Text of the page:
Monday, October 01, 2012

The Truth From Robert Samuelson

“The Washington Post didn’t hire me to tell you what they wanted you to hear. The Washington Post elected me to tell you the truth.”

- Robert Samuelson at the... Okay, he never said it.


Today, Robert Samuelson plays the game that "If only the presidential campaigns told the truth, they would agree with me on everything" game. He asks, "Is anyone in America gullible enough to believe this?" Assuming he's speaking of his spin, I expect that he believes so. Let's revisit the words he puts into the candidate's mouths, recognizing both that they're Samuelson's words and that, for all of his talk of truth serum, Samuelson could use a dose of his own medicine.
"Fellow Americans. For years, your beltway pundits — including me — have misled you. We insist that your government has made more promises than it can keep, even if the economy returns to full employment. We then tell you that even if your taxes go up, your public services are going down.

"As you know, the great driver here is that we live in a bubble in which septuagenarians can tap out two columns a week and make a six to seven figure annual income, with gold-plated employer sponsored health insurance. We are likely to complain that between 2011 and 2025, the number of retirees on Social Security will grow by nearly 50 percent to 66 million people; Medicare experiences a similar rise. We insist that resulting spending surge will perpetuates huge budget deficits. We tell you that the Congressional Budget Office estimates that if nothing changes, the budget picture will only get worse.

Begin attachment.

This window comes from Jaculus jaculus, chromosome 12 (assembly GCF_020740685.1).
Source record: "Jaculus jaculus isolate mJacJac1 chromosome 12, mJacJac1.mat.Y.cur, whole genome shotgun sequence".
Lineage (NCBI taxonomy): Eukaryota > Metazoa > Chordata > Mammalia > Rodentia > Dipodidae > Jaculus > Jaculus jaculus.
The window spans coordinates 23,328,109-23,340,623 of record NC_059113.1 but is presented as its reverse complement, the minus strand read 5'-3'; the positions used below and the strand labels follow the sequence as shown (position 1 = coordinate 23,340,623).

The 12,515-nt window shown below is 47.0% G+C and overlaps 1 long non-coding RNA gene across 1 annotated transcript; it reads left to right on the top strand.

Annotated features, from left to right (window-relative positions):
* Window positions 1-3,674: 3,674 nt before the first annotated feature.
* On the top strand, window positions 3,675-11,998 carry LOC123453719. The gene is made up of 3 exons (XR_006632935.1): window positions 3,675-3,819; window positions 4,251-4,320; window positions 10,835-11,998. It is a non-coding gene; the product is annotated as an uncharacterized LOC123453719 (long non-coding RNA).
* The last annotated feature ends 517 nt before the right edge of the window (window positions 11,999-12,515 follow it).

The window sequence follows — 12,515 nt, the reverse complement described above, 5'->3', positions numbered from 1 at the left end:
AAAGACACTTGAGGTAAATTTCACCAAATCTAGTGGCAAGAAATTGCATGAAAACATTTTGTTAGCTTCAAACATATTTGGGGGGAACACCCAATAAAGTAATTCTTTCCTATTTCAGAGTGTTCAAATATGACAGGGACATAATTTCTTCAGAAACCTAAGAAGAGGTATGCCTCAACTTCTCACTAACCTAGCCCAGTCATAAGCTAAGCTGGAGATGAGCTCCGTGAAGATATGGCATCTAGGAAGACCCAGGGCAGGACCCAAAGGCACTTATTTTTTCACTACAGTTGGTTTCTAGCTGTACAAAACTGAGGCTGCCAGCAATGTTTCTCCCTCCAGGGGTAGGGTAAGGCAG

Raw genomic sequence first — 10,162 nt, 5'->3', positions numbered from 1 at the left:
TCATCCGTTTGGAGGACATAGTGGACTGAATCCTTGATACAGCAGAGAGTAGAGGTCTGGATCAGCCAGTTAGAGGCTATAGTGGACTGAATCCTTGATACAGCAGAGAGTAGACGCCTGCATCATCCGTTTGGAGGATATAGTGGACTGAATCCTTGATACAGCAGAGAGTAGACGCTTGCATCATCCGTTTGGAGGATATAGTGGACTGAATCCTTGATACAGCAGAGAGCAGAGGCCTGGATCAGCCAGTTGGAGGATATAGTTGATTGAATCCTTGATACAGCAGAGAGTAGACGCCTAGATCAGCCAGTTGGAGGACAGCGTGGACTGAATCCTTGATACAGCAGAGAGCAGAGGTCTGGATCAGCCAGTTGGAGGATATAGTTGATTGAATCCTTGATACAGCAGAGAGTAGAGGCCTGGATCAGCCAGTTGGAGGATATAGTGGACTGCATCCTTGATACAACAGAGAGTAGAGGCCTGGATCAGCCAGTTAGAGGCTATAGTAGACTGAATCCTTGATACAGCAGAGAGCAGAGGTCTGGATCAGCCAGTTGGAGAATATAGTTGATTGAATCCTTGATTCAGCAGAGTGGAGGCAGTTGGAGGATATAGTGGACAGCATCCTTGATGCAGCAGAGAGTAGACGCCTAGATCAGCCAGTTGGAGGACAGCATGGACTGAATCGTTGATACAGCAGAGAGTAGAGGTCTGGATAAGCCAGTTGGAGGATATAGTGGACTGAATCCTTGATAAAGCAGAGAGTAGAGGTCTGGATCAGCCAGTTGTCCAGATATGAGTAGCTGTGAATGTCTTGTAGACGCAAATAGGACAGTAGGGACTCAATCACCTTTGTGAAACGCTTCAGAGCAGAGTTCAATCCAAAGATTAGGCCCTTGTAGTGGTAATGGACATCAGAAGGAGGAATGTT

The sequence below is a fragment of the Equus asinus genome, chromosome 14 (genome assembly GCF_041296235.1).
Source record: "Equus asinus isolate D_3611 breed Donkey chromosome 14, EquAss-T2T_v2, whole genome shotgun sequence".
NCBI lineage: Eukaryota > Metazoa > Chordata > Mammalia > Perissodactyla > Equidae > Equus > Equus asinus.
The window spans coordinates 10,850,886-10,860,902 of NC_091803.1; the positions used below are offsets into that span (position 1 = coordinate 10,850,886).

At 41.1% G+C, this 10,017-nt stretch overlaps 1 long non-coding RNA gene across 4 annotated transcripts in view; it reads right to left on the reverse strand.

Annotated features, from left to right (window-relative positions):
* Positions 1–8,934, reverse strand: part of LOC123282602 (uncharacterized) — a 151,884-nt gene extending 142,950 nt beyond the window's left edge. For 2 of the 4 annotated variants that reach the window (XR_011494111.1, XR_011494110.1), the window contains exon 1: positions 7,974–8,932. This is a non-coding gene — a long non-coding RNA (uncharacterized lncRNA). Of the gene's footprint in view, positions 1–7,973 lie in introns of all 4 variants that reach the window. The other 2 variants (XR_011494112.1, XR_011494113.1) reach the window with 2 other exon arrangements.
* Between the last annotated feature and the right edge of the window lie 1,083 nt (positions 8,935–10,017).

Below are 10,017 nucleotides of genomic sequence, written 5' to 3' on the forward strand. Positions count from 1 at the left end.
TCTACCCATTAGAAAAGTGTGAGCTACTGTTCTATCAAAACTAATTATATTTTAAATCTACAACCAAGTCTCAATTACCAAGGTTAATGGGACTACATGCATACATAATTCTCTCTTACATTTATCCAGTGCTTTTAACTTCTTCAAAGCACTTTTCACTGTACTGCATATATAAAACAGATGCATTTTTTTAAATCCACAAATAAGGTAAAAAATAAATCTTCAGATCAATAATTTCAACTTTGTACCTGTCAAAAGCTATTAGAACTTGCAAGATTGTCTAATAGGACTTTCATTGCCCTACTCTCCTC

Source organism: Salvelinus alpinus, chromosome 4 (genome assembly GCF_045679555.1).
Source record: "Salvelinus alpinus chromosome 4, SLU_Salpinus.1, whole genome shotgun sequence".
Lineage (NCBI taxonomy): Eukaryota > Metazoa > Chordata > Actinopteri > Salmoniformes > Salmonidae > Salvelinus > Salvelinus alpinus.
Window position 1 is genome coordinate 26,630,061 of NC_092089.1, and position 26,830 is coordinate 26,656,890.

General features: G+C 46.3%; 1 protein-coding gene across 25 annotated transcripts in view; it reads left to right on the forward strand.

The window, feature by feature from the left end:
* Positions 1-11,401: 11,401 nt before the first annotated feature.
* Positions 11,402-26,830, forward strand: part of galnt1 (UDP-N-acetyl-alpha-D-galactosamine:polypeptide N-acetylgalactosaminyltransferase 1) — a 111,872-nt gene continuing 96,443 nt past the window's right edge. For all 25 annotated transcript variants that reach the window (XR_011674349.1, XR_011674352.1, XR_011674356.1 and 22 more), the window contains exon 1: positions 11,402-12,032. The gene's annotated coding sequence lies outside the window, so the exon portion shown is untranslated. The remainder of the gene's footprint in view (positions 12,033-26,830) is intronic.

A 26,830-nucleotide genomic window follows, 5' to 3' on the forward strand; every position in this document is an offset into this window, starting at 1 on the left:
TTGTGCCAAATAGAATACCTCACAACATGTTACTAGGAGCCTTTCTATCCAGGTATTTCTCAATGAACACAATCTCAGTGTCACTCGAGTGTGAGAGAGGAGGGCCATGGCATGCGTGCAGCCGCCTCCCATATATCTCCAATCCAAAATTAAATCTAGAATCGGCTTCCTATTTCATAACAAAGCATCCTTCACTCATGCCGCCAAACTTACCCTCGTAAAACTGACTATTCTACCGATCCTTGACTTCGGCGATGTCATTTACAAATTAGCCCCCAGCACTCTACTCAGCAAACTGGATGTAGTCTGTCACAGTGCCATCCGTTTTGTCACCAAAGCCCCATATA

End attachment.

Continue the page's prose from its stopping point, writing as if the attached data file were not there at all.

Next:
"I have no credible plan to control Medicare and Social Security spending. That is to say, there is a credible plan to control Medicare costs, but my biggest fear is that it will be implemented and I will no longer be able to advocate an end to Medicare. I'm a smart man, I know how things work in the rest of the world, and I know that the people of every other developed nation pay far less money for health care with similar, sometimes better, outcomes. I know that even if all we did was adopt one of those programs to replace our current government-sponsored insurance plans, or even better if we took the best elements and combined them into a new, American plan, we would see an immediate, massive reduction in healthcare expenditures.